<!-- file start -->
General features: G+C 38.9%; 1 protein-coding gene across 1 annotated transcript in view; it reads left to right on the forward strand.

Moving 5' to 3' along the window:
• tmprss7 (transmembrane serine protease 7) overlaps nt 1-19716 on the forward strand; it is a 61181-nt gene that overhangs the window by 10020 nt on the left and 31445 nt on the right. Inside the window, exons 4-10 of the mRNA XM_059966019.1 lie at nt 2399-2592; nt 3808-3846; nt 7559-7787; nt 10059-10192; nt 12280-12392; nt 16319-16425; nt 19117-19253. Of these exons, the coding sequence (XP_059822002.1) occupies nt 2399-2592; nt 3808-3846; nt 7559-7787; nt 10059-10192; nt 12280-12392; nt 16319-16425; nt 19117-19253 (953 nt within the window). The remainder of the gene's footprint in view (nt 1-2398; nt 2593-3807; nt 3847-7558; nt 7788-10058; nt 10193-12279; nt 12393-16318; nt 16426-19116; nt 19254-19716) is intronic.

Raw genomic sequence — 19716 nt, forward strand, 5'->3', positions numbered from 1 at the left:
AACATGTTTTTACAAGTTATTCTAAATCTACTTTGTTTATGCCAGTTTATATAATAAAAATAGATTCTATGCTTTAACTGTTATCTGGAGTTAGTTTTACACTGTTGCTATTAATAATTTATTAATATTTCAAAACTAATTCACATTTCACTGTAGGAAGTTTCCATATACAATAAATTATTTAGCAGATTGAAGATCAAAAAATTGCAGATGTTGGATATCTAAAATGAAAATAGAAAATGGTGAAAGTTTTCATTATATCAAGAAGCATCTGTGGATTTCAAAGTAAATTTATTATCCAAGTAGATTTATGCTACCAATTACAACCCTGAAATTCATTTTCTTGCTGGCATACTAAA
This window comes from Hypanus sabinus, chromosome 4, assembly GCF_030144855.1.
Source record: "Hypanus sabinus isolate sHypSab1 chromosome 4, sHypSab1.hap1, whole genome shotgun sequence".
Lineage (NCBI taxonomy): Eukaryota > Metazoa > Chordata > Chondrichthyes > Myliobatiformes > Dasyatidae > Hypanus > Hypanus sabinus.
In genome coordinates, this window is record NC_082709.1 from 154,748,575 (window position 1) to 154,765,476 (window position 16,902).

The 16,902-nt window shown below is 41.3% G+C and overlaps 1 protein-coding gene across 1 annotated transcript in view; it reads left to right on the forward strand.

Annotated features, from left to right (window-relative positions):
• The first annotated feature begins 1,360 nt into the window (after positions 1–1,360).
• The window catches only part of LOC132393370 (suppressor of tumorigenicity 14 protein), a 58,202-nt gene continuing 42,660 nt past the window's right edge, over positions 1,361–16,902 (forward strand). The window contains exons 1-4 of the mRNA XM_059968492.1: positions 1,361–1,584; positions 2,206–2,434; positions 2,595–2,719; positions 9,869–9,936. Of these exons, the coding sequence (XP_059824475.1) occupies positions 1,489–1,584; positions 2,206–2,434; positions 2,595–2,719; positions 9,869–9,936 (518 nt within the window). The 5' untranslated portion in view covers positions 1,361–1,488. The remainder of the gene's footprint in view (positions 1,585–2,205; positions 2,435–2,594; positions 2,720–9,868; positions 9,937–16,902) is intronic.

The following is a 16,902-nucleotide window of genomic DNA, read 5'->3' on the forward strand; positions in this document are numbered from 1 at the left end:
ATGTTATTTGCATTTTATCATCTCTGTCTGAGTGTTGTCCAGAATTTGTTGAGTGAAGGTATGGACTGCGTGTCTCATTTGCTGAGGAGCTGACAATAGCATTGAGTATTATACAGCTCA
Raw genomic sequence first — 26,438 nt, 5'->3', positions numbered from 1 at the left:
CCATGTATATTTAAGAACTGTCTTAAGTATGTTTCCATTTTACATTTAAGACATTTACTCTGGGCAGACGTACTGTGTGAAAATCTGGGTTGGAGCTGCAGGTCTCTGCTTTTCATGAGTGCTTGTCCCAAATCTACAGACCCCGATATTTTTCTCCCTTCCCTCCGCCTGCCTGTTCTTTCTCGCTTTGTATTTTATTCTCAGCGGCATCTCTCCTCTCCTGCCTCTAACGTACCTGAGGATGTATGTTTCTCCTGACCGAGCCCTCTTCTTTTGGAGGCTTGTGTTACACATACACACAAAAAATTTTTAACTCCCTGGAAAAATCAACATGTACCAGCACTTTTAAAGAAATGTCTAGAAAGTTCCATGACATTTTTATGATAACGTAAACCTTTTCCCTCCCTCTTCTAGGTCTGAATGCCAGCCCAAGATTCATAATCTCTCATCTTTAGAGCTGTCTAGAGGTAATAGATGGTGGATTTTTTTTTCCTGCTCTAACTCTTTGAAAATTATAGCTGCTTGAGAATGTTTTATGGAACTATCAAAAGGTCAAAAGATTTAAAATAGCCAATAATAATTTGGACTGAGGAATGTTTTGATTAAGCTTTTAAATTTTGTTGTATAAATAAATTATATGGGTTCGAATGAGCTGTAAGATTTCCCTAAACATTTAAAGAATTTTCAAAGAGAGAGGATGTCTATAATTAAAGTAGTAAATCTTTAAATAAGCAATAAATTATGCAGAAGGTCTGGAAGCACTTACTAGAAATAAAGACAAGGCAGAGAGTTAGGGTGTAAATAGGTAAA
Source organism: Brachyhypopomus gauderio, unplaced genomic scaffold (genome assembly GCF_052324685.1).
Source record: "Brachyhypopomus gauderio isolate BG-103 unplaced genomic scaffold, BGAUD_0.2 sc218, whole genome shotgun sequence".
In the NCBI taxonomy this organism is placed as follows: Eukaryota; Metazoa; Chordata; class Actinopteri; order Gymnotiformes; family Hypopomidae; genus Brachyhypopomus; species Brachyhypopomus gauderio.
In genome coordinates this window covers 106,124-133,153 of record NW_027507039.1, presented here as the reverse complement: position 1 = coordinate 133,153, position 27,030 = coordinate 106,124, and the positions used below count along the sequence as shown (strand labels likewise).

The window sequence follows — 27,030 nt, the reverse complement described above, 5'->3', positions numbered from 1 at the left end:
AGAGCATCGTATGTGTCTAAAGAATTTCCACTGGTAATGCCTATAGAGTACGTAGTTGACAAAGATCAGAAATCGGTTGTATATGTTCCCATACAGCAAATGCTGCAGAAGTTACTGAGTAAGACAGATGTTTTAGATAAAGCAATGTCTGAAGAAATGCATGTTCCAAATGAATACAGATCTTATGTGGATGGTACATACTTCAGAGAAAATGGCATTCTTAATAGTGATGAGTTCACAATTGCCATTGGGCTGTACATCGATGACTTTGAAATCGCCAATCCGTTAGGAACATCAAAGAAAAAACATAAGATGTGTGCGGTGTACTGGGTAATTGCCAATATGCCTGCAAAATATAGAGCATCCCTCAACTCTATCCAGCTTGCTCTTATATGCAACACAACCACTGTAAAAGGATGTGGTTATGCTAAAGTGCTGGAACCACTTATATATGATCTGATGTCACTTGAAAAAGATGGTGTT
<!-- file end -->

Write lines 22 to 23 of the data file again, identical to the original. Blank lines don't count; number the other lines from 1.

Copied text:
The window sequence follows — 27,030 nt, the reverse complement described above, 5'->3', positions numbered from 1 at the left end:
AGAGCATCGTATGTGTCTAAAGAATTTCCACTGGTAATGCCTATAGAGTACGTAGTTGACAAAGATCAGAAATCGGTTGTATATGTTCCCATACAGCAAATGCTGCAGAAGTTACTGAGTAAGACAGATGTTTTAGATAAAGCAATGTCTGAAGAAATGCATGTTCCAAATGAATACAGATCTTATGTGGATGGTACATACTTCAGAGAAAATGGCATTCTTAATAGTGATGAGTTCACAATTGCCATTGGGCTGTACATCGATGACTTTGAAATCGCCAATCCGTTAGGAACATCAAAGAAAAAACATAAGATGTGTGCGGTGTACTGGGTAATTGCCAATATGCCTGCAAAATATAGAGCATCCCTCAACTCTATCCAGCTTGCTCTTATATGCAACACAACCACTGTAAAAGGATGTGGTTATGCTAAAGTGCTGGAACCACTTATATATGATCTGATGTCACTTGAAAAAGATGGTGTT